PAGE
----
The workshop employed innovative methods to engage stakeholders in dialogue, including games based on word associations, participatory landscape mapping, as well as wish-lists for policymakers and interactive, online “fake news” games. In addition, the sessions included co-creation activities and the collection of stakeholders’ perceptions about misinformation, everyday practices to deal with misinformation, co-creation activities around challenges connected with misinformation, discussions about the needs to deal with misinformation, and possible solutions.
During discussions with workshop participants, we identified three major challenges connected with the spread of misinformation. These are the time and speed of reaction required; the type of misinformation and whether it affects someone personally or professionally; excitement about the news in terms of the low level of people’s willingness to read, as well as the difficulties around correcting information once it has been published. Many participants believed that they could control the spread of misinformation, especially if it concerns their professional area and spreads within their networking circles or among employees of their own organizations. Several participants suggested making use of statistical or other corrective measures such as artificial intelligence tools or fact checking software.
The major challenge is however to recognize misinformation and its source as quickly as possible. This requirement was perceived by many as a barrier to corrective measures, as participants mentioned that someone often has to be an expert to correct misinformation in many areas. Another challenge is that the more exciting the misinformation issue is, the faster it spreads. Making corrections might also be difficult as people might prefer emotional reach information to fact reach information, or pictures instead of text.
The expectations of policymakers, journalists, fact checkers, and citizens regarding the tools needed to deal with misinformation were different. The expectations of the policymakers were mainly connected with the creation of a reliable, trusted environment through the development and enforcement of regulations, stimulating a culture of critical thinking, and strengthening the capacities of statistical offices, in addition to making relevant statistical information available and understandable to everybody. Journalists and fact checkers’ expectations on the other hand, were mainly concerned with the development and availability of tools for the verification of information. The expectations of citizens were mainly connected with the role of decision makers, who they felt should provide them with credible sources of information on official websites and organize information campaigns among inhabitants about the challenges of misinformation and how to deal with it.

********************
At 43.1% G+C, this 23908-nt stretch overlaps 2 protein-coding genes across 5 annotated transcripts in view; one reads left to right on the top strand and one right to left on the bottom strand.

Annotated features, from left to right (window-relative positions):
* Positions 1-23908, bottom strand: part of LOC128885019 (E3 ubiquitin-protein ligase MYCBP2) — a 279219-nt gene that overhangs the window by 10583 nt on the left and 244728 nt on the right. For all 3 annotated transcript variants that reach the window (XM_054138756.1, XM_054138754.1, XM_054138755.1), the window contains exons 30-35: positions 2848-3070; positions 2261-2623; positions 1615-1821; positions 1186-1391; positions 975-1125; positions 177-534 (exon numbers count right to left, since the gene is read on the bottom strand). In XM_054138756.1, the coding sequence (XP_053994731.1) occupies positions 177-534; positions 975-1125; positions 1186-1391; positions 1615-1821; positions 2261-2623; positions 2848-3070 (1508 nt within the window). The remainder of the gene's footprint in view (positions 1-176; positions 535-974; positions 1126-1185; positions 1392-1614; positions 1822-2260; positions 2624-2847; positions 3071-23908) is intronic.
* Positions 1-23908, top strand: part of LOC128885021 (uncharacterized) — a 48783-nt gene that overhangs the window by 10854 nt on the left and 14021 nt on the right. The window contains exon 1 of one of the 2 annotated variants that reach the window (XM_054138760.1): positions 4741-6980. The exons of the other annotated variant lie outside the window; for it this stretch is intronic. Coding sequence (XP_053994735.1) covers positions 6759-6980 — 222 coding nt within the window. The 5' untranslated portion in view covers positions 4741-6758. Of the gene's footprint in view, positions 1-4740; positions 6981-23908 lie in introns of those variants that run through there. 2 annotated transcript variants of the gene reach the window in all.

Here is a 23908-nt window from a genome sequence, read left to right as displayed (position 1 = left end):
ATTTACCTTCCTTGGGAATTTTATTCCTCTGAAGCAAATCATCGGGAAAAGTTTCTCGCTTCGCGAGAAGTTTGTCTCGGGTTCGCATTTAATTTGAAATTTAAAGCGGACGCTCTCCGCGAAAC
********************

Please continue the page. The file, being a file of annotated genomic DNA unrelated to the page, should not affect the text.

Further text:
*Co-Inform is an EU Horizon 2020 project that aims to create tools for better-informed societies. The stakeholders will be co-creating these tools by participating in a series of workshops in Greece, Austria, and Sweden over the course of the next two years.
Adapted from a blog post originally published on the Co-Inform website.
Note: This article gives the views of the author, and not the position of the Nexus blog, nor of the International Institute for Applied Systems Analysis.
By Marlene Palka, research assistant in the IIASA Risk and Resilience Program
Marlene Palka discusses the work done by the IIASA FARM project, which has been investigating drought risk management in Austria for the past three years.
Future climate projections forecast an increase in both the frequency and severity of droughts, with the agricultural sector in particular being vulnerable to such extreme weather events. In contrast to most other climatic extremes, droughts can hit larger regions and often for extended periods – up to several months or even years. Like many other countries, Austria has been and is expected to be increasingly affected, making it necessary to devise a management strategy to mitigate drought damages and tackle related problems. The FARM project – a three year project financed by the Austrian Climate Research Program and run by the IIASA Risk and Resilience and Ecosystems Services and Management programs – kicked off in 2017 and has been investigating agricultural drought risk management both in a broad European context, and more specifically in Austria.
Austria represents a good case study for agricultural drought risk management. Despite the agricultural sector’s rather small contribution to the country’s economic performance, it still has value and represents an important part of the country’s historical and cultural tradition. Around 80% of Austria’s total land area is used for agricultural and forestry activities. Equally important is its contribution to the preservation of landscapes, which is invaluable for many other sectors including tourism.